Hit the jump to check out the promo poster, and be sure to check back over the next few days for all our coverage from CinemaCon 2012. 47 Ronin opens on November 11th in 3D.
UPDATE: Found a better version of the 47 Ronin poster. It’s been added after the jump.
We’ve received word that Universal plans to shoot and release the upcoming Keanu Reeves action film 47 Ronin in 3D. Director Carl Rinsch, who has previously been attached to the upcoming Alien prequel as well as a Logan’s Run remake, will make his feature film debut on the project. The project officially got a greenlight last month, as well as a release date of November 21, 2012. There’s no word as to whether the entire film will be shot in 3D, or if some of the footage will be filmed in 2D and then post-converted like the upcoming Transformers: The Dark of the Moon.
Based upon a true story, 47 Ronin is the tale of 18th century samurai who head out to avenge the death of their master. It’s the most famous tale of the samurai code of honor, “bushido.” For a director who has yet to make his feature film debut, Rinsch has been attached to some decidedly high-profile projects, and Reeves’ work on The Matrix trilogy has him well-versed in martial arts (“I know kung-fu”). Needless to say, this flick sounds fairly bad-ass on paper. We’ll find out if Rinsch lives up to his reputation come November 2012.
Screenwriter Alex Garland (28 Days Later) is in negotiations to pen the screenplay for Carl Rinsch’s remake of the 1976 sci-fi film Logan’s Run. The plot centers on a future where people must die when they reach a certain age. Anyone who refuses is a “runner” and they’re hunted down by operatives known as “Sandmen”. Logan is a Sandman who is forced to become a runner. According to Heat Vision, producers Joel Silver and Akiva Goldsman are looking for the new film to incorporate the expanded world presented in William F. Nolan and George Clayton Johnson’s 1967 novel.
Garland’s most recent screenplay credit is for Mark Romanek’s upcoming Never Let Me Go. Rinsch is attached to multiple projects including The Gift, a remake of Creature from the Black Lagoon, and 47 Ronin.
Director Carl Rinsch has been hired to helm the remake of the 1976 sci-fi flick Logan’s Run. Here’s the brief synopsis of the film per Heat Vision:
The premise sees a future society that demands the death of everyone upon reaching a certain age. Anyone who veers from that destiny is dubbed a “runner” and is hunted by operatives known as Sandmen. Logan is a Sandman who is forced to go on the run.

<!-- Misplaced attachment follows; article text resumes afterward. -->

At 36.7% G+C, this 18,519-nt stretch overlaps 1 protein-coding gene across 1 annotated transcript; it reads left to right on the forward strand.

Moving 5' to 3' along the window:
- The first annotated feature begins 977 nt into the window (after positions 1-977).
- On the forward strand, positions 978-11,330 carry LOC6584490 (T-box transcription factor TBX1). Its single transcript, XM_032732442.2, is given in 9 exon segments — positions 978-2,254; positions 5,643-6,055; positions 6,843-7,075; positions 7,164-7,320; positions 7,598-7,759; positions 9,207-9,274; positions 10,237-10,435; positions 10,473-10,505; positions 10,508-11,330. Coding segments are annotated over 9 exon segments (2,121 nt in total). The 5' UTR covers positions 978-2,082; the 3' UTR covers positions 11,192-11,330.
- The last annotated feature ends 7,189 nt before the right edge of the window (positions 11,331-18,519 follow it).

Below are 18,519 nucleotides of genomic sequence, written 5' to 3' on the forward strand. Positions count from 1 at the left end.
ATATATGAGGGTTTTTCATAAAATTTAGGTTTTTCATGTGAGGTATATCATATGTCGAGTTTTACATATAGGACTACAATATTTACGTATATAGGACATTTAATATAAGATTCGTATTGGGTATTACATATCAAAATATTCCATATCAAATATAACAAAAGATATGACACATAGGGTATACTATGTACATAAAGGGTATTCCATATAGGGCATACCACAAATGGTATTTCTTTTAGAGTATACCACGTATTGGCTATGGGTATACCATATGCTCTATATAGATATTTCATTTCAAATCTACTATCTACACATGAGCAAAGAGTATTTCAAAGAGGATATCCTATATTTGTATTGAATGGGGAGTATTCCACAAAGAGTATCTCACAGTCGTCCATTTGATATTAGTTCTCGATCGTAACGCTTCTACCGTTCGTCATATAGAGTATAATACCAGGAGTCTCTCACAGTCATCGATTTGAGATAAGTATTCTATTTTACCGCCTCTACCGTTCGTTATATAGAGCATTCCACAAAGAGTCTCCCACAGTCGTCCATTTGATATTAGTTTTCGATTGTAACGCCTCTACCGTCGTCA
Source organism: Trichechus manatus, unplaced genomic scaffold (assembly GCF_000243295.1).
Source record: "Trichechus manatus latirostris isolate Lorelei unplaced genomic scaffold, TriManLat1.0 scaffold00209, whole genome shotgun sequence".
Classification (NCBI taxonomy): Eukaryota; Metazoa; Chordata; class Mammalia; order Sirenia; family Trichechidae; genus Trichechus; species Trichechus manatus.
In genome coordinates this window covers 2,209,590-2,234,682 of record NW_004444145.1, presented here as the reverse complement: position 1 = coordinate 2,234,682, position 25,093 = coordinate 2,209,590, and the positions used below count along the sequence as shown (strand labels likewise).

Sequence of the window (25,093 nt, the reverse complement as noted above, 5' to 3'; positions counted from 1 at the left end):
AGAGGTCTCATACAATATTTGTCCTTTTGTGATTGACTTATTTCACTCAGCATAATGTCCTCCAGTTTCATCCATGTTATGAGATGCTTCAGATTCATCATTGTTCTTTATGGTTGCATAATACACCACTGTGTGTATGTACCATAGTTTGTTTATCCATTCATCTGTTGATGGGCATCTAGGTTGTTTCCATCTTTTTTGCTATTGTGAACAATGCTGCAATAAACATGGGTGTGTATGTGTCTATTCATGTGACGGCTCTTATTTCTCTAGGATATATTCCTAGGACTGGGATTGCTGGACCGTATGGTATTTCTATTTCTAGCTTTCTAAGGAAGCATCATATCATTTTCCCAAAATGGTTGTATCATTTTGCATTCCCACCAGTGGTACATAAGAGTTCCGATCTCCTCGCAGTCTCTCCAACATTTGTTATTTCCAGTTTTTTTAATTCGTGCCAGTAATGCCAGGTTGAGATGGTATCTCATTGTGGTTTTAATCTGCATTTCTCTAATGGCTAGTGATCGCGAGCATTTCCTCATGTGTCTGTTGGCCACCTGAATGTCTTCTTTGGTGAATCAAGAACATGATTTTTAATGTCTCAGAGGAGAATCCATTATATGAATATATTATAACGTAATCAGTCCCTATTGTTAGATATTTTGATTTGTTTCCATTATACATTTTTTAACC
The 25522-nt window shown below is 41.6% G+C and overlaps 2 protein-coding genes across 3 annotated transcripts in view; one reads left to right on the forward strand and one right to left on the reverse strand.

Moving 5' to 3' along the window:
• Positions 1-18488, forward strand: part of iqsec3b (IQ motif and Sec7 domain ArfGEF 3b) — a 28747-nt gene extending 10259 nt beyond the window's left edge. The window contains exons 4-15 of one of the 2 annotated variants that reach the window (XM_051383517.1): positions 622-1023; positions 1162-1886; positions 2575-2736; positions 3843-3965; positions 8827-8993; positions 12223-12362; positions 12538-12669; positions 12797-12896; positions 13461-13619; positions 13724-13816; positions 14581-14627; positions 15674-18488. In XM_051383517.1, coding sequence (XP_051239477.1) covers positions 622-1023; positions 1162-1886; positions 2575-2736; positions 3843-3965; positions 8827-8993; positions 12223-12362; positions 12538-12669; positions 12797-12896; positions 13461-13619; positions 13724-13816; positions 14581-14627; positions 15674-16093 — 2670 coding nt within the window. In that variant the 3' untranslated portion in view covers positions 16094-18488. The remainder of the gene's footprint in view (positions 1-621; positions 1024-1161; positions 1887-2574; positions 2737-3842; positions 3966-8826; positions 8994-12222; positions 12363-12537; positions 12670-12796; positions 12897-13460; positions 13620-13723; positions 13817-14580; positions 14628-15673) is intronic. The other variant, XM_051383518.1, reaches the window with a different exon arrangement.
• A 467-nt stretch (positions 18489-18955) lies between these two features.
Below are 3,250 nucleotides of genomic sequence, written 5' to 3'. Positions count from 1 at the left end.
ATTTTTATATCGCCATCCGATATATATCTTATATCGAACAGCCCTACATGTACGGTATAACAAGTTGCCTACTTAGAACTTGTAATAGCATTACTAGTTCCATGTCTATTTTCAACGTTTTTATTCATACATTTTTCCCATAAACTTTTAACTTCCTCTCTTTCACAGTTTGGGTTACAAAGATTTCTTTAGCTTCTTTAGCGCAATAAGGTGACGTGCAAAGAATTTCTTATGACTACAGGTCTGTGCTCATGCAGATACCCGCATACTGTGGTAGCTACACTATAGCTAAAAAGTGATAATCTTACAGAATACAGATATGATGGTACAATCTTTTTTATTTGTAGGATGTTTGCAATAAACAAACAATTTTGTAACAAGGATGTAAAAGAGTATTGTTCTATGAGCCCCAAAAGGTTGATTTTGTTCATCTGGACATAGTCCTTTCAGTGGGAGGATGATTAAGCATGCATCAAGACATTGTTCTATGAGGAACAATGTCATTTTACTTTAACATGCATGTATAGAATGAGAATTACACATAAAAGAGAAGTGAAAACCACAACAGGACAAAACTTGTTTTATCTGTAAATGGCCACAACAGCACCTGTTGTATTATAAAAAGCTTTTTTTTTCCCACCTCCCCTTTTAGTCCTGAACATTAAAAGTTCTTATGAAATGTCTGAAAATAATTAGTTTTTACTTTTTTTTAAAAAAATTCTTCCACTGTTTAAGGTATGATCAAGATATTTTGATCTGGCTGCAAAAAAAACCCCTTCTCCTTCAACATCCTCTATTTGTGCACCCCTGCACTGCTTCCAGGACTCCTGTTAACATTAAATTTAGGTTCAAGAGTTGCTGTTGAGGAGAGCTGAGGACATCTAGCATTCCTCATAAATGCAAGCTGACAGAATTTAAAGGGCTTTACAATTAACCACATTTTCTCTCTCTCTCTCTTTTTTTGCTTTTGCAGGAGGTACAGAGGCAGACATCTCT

Rinsch first garnered attention as he was previously attached to helm the prequel to Alien. He was then replaced by Ridley Scott. But that defeat was short-lived as he is now attached to a slew of projects. First, he got on board the feudal Japan flick 47 Ronin. Then he was hired to direct a remake of Creature From the Black Lagoon. Rinsch then directed a short film called The Gift that ignited a bidding war for a feature film adaptation. But Rinsch is only the latest in a long line of Logan’s Run directors. Hit the jump for more and click here for the interview with producer Joel Silver who provided several updates on the project.
Carl Rinsch’s The Gift, which we showed you earlier today, is attracting attention from multiple studios who want to adapt it into a feature film. Heat Vision reports that Warner Bros. and Fox are in a bidding war to adapt the property. HV gives Fox the slight edge because Rinsch directed the short as part of RSA, Ridley Scott’s commercial house, and Scott has a longtime association with Fox. I wonder if Fox is having second thoughts about giving the Alien prequel to Scott instead of Rinsch when Scott has fifty other projects he could choose from.
For those that haven’t watched the short, I’ve once again included it after the jump. The best way to describe the film is robot-Jason Bourne meets MacGuffin meets Half-Life 2 in Moscow.
Carl Erik Rinsch recently directed a cool short film recently for the electronics manufacturer Philips as part of Ridley Scott’s RSA team. For those that need a brief refresher on Rinsch, he was the guy who almost directed the Alien prequel. Instead, Rinsch is now attached to direct 47 Ronin and a remake of Creature from the Black Lagoon for Universal.
The short film is part of the Parallel Lines project where five of RSA’s hottest up-and-coming directors each had to make a film and the only requirement was that they include the dialogue, “It’s a unicorn.” This leads me to believe that Philips is building the world’s first unicorn.
Hit the jump to see Rinsch’s sci-fi short, “The Gift” which debuted on /Film. After you see it, you’ll want to keep him on your radar.